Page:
Subcapsular sinus = marginal sinus

Lymph node histology 01.jpg

Continuation of trabecular sinus

Lymph node histology 04.jpg

Adult Lymphocytes

Lymphocyte Electron Micrographs

Cell Trafficking into and out of Lymph Nodes

Lymph node cartoon 02.jpg

Lymphocyte Traffic in and out of the Lymph Node[10]

The following data is from a recent article[11] and review[12] of live adult mouse lymphocytes (T and B cells) imaged within a lymph node.

Both lymphocyte types:

  • Spend 8 to 24 h in the lymph node interstitium.
  • Transit across a lymphatic endothelium to exit.
  • Enter a network of medullary sinuses.
  • Drain from sinuses into efferent lymphatic vessels.

Lymphocyte Migration Speeds

T cells - 10–12 μm/min in the follicle diffuse cortex, peak velocities up to 30 μm/min. (move more slowly in the medullary region near the hilus of the lymph node than in the paracortex)

B cells - 6 μm/min in the follicle diffuse cortex, peak velocities up to 20 μm/min.

Both cortical T cells and follicular B cells move in random directions following "guide cells".

Lymphocyte Guide Cells

FDC - Follicular Dendritic Cells, may guide B cells in the follicle.

FRC - Fibroblastic Reticular Cells, may guide T cells in the follicle.

Lymphocyte Movies

Adult Mouse Lymphocyte Motility
Mouse adult lymph node 01.jpg
 ‎‎Lymph Node 1
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Mouse adult lymph node 02.jpg
 ‎‎Lymph Node 2
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Mouse adult lymph node 03.jpg
 ‎‎Lymph Node 3
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Mouse adult lymph node 04.jpg
 ‎‎Lymph Node 4
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Transendothelial
migration
T cell zone Medullary sinus Sinus endothelial
barrier
Mouse adult lymph node 05.jpg
 ‎‎Lymph Node 5
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Mouse adult lymph node 06.jpg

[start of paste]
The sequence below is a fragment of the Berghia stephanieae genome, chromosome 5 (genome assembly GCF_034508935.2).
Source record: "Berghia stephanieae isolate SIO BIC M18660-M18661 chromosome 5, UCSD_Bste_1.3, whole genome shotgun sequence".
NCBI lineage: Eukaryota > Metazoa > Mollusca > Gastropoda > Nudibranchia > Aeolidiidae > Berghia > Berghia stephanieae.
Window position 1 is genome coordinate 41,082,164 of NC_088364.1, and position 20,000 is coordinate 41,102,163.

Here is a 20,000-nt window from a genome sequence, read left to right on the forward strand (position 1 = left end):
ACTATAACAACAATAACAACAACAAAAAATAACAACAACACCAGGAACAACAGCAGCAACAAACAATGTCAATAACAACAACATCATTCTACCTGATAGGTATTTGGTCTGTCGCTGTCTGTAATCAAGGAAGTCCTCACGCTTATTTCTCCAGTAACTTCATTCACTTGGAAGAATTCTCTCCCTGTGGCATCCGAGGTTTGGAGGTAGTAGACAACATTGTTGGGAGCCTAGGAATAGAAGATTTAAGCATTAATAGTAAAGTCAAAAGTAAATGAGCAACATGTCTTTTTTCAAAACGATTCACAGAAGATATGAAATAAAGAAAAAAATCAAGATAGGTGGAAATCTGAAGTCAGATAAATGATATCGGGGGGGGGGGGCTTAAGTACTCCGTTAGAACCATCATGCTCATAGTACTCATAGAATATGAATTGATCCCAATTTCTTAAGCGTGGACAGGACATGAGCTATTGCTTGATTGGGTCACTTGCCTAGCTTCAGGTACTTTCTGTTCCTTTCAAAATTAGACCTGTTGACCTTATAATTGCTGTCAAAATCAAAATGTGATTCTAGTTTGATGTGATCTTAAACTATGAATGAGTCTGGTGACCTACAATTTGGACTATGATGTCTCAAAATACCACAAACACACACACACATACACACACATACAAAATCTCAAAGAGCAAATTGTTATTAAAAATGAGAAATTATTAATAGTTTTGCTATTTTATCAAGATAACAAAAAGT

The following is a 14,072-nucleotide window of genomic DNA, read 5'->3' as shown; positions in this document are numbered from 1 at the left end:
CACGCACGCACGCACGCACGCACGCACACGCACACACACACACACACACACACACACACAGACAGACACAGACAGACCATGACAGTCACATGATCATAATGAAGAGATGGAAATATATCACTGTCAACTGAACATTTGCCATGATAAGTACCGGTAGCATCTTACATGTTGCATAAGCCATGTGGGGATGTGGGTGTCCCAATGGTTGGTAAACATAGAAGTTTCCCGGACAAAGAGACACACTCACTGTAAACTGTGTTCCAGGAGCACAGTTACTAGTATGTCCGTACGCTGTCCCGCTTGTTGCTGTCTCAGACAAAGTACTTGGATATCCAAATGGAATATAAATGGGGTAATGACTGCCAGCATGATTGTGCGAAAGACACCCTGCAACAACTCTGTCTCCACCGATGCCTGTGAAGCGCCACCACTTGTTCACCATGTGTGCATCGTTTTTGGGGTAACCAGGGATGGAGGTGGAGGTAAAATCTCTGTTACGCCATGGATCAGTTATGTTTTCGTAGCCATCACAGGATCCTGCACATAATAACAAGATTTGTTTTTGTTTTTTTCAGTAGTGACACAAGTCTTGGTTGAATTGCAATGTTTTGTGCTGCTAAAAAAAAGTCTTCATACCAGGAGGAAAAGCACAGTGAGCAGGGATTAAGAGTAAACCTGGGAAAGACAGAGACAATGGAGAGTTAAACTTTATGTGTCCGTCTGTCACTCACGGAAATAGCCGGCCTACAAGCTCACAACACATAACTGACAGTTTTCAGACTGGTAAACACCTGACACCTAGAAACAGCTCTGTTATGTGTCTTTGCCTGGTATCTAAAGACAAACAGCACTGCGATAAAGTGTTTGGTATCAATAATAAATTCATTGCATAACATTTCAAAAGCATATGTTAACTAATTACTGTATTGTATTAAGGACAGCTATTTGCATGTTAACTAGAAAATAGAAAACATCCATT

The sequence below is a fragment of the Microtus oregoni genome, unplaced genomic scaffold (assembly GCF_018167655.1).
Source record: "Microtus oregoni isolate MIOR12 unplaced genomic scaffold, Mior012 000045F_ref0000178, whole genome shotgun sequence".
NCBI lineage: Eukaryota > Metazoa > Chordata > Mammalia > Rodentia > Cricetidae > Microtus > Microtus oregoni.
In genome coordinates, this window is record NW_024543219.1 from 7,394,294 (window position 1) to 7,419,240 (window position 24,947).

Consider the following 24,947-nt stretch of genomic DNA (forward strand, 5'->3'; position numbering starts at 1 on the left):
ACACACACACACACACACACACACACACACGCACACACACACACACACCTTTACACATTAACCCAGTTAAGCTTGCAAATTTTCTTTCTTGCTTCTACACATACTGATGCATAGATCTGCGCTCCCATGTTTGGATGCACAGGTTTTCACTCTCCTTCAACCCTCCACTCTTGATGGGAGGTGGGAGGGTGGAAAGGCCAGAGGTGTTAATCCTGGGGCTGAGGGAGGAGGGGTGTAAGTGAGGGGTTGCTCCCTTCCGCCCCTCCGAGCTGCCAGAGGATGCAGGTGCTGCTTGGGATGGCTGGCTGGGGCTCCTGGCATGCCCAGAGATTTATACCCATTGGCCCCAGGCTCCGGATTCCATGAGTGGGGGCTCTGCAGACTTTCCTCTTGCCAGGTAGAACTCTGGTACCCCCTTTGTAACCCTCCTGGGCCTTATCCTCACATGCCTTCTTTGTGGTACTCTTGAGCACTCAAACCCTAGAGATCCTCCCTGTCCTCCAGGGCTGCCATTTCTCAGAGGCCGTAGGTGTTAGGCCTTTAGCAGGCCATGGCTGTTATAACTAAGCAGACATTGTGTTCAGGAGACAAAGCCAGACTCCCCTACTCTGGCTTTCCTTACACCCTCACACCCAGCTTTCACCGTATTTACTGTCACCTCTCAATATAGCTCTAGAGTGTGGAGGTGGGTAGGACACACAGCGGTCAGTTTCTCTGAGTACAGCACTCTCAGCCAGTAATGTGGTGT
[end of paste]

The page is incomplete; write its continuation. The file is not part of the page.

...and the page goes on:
‎‎Lymph Node 6
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Mouse adult lymph node 07.jpg
 ‎‎Lymph Node 7
Page | Play
Mouse adult lymph node 08.jpg
 ‎‎Lymph Node 8
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Bi-directional traffic Cross the sinus
endothelial barrier
T and B cell motility T and B cell coupling
Mouse Immune Movies: Transendothelial migration | T cell zone | Medullary sinus | Sinus endothelial barrier | Bi-directional traffic | cross the sinus endothelial barrier | T and B cell motility | T and B cell coupling | T cell Elimination | Immune System Development | Mouse Development

References

  1. Serge A van de Pavert, Reina E Mebius Development of secondary lymphoid organs in relation to lymphatic vasculature. Adv Anat Embryol Cell Biol: 2014, 214;81-91 PubMed 24276888
  2. Mark F Vondenhoff, Serge A van de Pavert, Miriam E Dillard, Mascha Greuter, Gera Goverse, Guillermo Oliver, Reina E Mebius Lymph sacs are not required for the initiation of lymph node formation. Development: 2009, 136(1);29-34 PubMed 19060331
  3. Anne L Fletcher, Sophie E Acton, Konstantin Knoblich Lymph node fibroblastic reticular cells in health and disease. Nat. Rev. Immunol.: 2015; PubMed 25998961
  4. Tomoya Katakai, Takahiro Hara, Manabu Sugai, Hiroyuki Gonda, Akira Shimizu Lymph node fibroblastic reticular cells construct the stromal reticulum via contact with lymphocytes. J. Exp. Med.: 2004, 200(6);783-95 PubMed 15381731 | J Exp Med.